‘Is there a difference if Indonesian, Bangladeshi, Pakistani, Chinese, Myanmar or Cambodian helpers and workers work for a Christian? Is God’s love for humanity through us obvious to them?’
BINTULU (Sarawak) – For years I have been living with aliens, but actually I was the alien. The Khmer word for foreigner is “boh-re-teh”. The older folks, however, use the word “barang” which means French, as the only foreigners they knew were the French who colonised Cambodia from 1863 till 1953. I was called “barang” by my first landlady.
As a “boh-re-teh”, I was well respected as I lived in a big house and drove a car. At the market, I was addressed as “madam” even by hawkers who knew only two English words – “madam, buy buy.”
In the Christian circles, I represented the church leadership and so with the ecclesiological and academic status, I was the “neak krew” (female teacher) and I received “kow-taos” (bows) everywhere I went.
But now, back in Sarawak, I am a local, but I still live with aliens. At first, they were the Indonesian maids in my brother’s house in Miri. I was “kakak” (elder sister) to them. In a house of two maids, one teenager, an elderly ailing lady and this kakak, we had to be a family. We had meals together.
What mum ate, we all ate together. Initially, the maids insisted that the fruits and treats were only for “nenek” (grandmother) since they were given to her by her friends. One maid cried when she shared with me about her first employer who insisted that she ate in the kitchen only after the family had eaten.
Now that we are in Bintulu and live in a big house in an Iban community, we are aliens and yet locals. The neighbours know my parents as “uncle and auntie Cina” as we are the only Chinese familyin this community. I am merely “anak uncle or anak auntie”. A few ladies call me “madik Dicky”, identifying me as Dicky’s sibling. I have become a commoner, with no social standing and no more “kow taos”.
But word somehow got out that there is an alien in the house and recently a group of kids stood outside the kitchen window and saw Kosal, my Khmer helper. They stuck their tongues out at her and went “neh-neh-neh, neh-neh-neh”.
I was shocked that even kids would know how to treat foreigners differently. I remember when I was in Sudan years ago, the neighbourhood kids would run out when they saw me walk past and would call out “Chinese, Chinese”. As Chinese, we stand out like sore thumbs in that African and Arab community.
Living with foreigners allows us to see how racist we all can be. Like a mirror, we see our true inner self. Unlike the kids who would shout and stick out their tongues, we are more sophisticated in our reaction and disguise our true feelings well.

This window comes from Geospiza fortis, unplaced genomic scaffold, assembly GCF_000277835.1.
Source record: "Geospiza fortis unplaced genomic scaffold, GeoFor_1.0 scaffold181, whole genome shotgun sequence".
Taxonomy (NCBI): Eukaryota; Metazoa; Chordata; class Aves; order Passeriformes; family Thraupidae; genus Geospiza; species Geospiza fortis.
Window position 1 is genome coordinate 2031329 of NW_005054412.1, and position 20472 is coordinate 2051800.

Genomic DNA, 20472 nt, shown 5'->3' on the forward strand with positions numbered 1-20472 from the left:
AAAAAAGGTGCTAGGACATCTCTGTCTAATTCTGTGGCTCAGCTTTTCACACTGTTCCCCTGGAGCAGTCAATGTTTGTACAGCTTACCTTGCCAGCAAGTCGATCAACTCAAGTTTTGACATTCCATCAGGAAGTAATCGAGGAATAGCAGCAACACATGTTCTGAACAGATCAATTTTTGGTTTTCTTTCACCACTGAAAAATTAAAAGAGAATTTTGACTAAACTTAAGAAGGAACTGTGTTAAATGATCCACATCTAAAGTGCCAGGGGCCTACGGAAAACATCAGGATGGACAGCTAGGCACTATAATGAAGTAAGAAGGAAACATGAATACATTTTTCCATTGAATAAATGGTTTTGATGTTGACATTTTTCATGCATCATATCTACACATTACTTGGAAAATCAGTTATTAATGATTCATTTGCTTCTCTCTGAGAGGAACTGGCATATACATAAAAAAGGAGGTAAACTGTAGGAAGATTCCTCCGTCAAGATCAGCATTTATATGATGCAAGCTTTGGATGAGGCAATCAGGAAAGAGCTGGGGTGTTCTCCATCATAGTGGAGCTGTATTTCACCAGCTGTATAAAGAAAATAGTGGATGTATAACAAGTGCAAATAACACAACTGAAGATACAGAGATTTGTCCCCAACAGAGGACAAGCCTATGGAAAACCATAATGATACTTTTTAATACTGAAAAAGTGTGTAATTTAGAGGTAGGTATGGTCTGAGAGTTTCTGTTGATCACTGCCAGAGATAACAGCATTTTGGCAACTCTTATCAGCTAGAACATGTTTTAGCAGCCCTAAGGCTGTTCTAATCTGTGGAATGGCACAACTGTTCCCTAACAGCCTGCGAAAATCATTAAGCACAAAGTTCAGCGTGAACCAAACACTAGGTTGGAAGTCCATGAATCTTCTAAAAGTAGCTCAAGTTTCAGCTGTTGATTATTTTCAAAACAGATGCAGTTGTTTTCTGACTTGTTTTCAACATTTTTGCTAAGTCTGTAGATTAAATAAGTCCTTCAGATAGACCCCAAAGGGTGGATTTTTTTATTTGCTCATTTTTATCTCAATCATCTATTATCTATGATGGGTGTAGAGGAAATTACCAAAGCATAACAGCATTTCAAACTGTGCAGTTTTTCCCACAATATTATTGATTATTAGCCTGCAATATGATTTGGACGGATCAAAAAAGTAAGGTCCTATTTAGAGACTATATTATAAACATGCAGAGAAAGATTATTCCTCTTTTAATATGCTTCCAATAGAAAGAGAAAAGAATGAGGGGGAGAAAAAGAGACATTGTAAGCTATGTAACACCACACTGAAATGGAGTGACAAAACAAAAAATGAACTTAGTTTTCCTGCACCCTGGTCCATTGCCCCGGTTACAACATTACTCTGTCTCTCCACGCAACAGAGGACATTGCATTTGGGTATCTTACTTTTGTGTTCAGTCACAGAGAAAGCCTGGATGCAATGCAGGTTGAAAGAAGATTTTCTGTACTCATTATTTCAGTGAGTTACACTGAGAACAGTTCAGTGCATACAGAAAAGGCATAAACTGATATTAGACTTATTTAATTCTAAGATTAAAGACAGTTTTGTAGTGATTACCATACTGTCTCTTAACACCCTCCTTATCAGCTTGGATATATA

Recently, I took a whole set of documents to be photocopied. The worker at the shop was a Bangladeshi.
Soon after he started copying, an original document was stuck in the document feeder. I asked him to copy the conventional way and not to use the feeder. Then I realised that he was doing only one set when I needed two.
His explanation: do one and then use the copy to go through the document feeder. I told him that the copy of a copy would not be as clear. But he was already half way through and I asked if he remembered which he had done and which he hadn’t. He confidently said yes.
Then I realised that he had rearranged my original documents. They must be in the right order for the submission of the work permit!
What can I do but laugh. The boss then commented that the worker is always like that, he has his own idea about what to do, and then passed a racist remark on his skin colour.
Immediately I found myself on the side of the worker and defended him. As a missionary, I lived among the foreigners, people very different from me, people who do things in ways which baffled and often times frustrated me.
Now I am a local, but I still live with foreigners. They still baffle and frustrate me, or is it now the other way round? They have come to our land and they live among the aliens. Do we frustrate them with our ways? I am sure we do.
As I reflected on what God wanted the Israelites to do with the aliens living among them, I realised that, to the aliens, the Israelites’ ways must be equally frustrating and baffling. No work on Sabbath, not even the animals. Who had ever heard of animals needing rest? The land resting too? How odd.
God’s love for the aliens is truly out of the norm and must have been so odd not only to His own people, the Israelites, but also to the aliens who lived and worked among them.
God’s command to His people was “Do not mistreat the alien or oppress him, for you were aliens in Egypt.” (Ex. 22:21).
The word “alien” is used in NIV while KJV and NLT use foreigners and strangers. God’s command to His people was to ensure that the foreigners living among them have certain rights as well as limitations. They were to be loved, treated fairly and generously and were to be provided asylum when in trouble.
My question is that for the aliens now living among us, do they find our love for God and for them odd and out of the norm? Is there a difference if Indonesian, Bangladeshi, Pakistani, Chinese, Myanmar or Cambodian helpers and workers work for a Christian? Is God’s love for humanity through us obvious to them?
My prayer is that it would be, and so to all who live with “aliens”, let’s make a difference. – Connection, The Chinese Methodist Message, Sarawak.